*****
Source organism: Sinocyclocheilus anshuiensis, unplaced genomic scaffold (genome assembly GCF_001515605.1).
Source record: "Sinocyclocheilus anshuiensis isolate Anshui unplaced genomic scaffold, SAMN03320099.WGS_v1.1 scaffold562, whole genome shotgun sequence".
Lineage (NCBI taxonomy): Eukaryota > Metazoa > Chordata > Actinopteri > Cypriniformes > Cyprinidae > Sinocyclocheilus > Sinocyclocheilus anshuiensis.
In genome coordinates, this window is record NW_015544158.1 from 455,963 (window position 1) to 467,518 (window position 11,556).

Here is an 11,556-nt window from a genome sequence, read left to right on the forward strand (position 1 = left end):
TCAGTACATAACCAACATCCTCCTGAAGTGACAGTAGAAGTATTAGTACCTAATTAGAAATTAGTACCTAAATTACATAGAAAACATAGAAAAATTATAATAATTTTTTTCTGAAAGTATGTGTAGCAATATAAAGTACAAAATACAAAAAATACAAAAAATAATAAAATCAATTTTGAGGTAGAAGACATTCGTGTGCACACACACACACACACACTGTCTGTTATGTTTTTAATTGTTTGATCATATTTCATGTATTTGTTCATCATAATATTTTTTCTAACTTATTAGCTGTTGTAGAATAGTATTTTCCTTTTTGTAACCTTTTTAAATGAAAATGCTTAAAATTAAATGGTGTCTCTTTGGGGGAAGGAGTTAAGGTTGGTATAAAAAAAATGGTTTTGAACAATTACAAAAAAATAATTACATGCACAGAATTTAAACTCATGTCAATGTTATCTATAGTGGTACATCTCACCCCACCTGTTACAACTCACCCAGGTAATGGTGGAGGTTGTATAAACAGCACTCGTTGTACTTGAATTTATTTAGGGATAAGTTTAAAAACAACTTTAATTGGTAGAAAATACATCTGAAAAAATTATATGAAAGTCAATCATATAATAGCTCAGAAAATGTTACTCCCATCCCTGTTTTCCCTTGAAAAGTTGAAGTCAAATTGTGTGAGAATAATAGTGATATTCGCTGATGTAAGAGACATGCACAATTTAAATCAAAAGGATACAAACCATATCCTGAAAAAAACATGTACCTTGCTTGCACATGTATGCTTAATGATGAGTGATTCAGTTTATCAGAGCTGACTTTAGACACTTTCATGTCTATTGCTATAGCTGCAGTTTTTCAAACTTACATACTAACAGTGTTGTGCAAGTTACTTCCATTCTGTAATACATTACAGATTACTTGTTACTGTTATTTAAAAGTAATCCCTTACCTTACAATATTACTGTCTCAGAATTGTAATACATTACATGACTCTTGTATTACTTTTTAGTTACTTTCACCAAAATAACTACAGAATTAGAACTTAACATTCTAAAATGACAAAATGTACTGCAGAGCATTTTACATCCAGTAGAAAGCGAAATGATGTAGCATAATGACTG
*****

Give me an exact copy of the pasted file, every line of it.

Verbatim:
Source organism: Sinocyclocheilus anshuiensis, unplaced genomic scaffold (genome assembly GCF_001515605.1).
Source record: "Sinocyclocheilus anshuiensis isolate Anshui unplaced genomic scaffold, SAMN03320099.WGS_v1.1 scaffold562, whole genome shotgun sequence".
Lineage (NCBI taxonomy): Eukaryota > Metazoa > Chordata > Actinopteri > Cypriniformes > Cyprinidae > Sinocyclocheilus > Sinocyclocheilus anshuiensis.
In genome coordinates, this window is record NW_015544158.1 from 455,963 (window position 1) to 467,518 (window position 11,556).

Here is an 11,556-nt window from a genome sequence, read left to right on the forward strand (position 1 = left end):
TCAGTACATAACCAACATCCTCCTGAAGTGACAGTAGAAGTATTAGTACCTAATTAGAAATTAGTACCTAAATTACATAGAAAACATAGAAAAATTATAATAATTTTTTTCTGAAAGTATGTGTAGCAATATAAAGTACAAAATACAAAAAATACAAAAAATAATAAAATCAATTTTGAGGTAGAAGACATTCGTGTGCACACACACACACACACACTGTCTGTTATGTTTTTAATTGTTTGATCATATTTCATGTATTTGTTCATCATAATATTTTTTCTAACTTATTAGCTGTTGTAGAATAGTATTTTCCTTTTTGTAACCTTTTTAAATGAAAATGCTTAAAATTAAATGGTGTCTCTTTGGGGGAAGGAGTTAAGGTTGGTATAAAAAAAATGGTTTTGAACAATTACAAAAAAATAATTACATGCACAGAATTTAAACTCATGTCAATGTTATCTATAGTGGTACATCTCACCCCACCTGTTACAACTCACCCAGGTAATGGTGGAGGTTGTATAAACAGCACTCGTTGTACTTGAATTTATTTAGGGATAAGTTTAAAAACAACTTTAATTGGTAGAAAATACATCTGAAAAAATTATATGAAAGTCAATCATATAATAGCTCAGAAAATGTTACTCCCATCCCTGTTTTCCCTTGAAAAGTTGAAGTCAAATTGTGTGAGAATAATAGTGATATTCGCTGATGTAAGAGACATGCACAATTTAAATCAAAAGGATACAAACCATATCCTGAAAAAAACATGTACCTTGCTTGCACATGTATGCTTAATGATGAGTGATTCAGTTTATCAGAGCTGACTTTAGACACTTTCATGTCTATTGCTATAGCTGCAGTTTTTCAAACTTACATACTAACAGTGTTGTGCAAGTTACTTCCATTCTGTAATACATTACAGATTACTTGTTACTGTTATTTAAAAGTAATCCCTTACCTTACAATATTACTGTCTCAGAATTGTAATACATTACATGACTCTTGTATTACTTTTTAGTTACTTTCACCAAAATAACTACAGAATTAGAACTTAACATTCTAAAATGACAAAATGTACTGCAGAGCATTTTACATCCAGTAGAAAGCGAAATGATGTAGCATAATGACTG